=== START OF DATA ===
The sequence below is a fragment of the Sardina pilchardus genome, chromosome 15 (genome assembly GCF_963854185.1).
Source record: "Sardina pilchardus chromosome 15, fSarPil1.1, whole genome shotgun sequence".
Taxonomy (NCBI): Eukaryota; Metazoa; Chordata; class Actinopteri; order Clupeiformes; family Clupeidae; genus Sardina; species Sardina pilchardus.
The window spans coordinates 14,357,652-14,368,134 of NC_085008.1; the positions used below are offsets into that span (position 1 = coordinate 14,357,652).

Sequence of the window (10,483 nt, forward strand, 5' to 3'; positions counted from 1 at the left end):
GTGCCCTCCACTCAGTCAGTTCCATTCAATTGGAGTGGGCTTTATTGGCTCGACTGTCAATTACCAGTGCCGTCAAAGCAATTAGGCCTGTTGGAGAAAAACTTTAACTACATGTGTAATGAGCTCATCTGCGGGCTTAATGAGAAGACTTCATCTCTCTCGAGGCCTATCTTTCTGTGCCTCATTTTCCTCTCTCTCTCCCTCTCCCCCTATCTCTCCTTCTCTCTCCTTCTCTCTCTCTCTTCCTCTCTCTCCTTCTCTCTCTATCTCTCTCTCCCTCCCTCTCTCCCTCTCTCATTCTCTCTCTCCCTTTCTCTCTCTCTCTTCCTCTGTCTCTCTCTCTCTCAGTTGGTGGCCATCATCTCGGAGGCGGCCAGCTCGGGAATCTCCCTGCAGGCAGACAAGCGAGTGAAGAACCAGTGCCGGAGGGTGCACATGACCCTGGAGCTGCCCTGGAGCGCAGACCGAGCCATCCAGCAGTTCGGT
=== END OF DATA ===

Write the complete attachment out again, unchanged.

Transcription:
The sequence below is a fragment of the Sardina pilchardus genome, chromosome 15 (genome assembly GCF_963854185.1).
Source record: "Sardina pilchardus chromosome 15, fSarPil1.1, whole genome shotgun sequence".
Taxonomy (NCBI): Eukaryota; Metazoa; Chordata; class Actinopteri; order Clupeiformes; family Clupeidae; genus Sardina; species Sardina pilchardus.
The window spans coordinates 14,357,652-14,368,134 of NC_085008.1; the positions used below are offsets into that span (position 1 = coordinate 14,357,652).

Sequence of the window (10,483 nt, forward strand, 5' to 3'; positions counted from 1 at the left end):
GTGCCCTCCACTCAGTCAGTTCCATTCAATTGGAGTGGGCTTTATTGGCTCGACTGTCAATTACCAGTGCCGTCAAAGCAATTAGGCCTGTTGGAGAAAAACTTTAACTACATGTGTAATGAGCTCATCTGCGGGCTTAATGAGAAGACTTCATCTCTCTCGAGGCCTATCTTTCTGTGCCTCATTTTCCTCTCTCTCTCCCTCTCCCCCTATCTCTCCTTCTCTCTCCTTCTCTCTCTCTCTTCCTCTCTCTCCTTCTCTCTCTATCTCTCTCTCCCTCCCTCTCTCCCTCTCTCATTCTCTCTCTCCCTTTCTCTCTCTCTCTTCCTCTGTCTCTCTCTCTCTCAGTTGGTGGCCATCATCTCGGAGGCGGCCAGCTCGGGAATCTCCCTGCAGGCAGACAAGCGAGTGAAGAACCAGTGCCGGAGGGTGCACATGACCCTGGAGCTGCCCTGGAGCGCAGACCGAGCCATCCAGCAGTTCGGT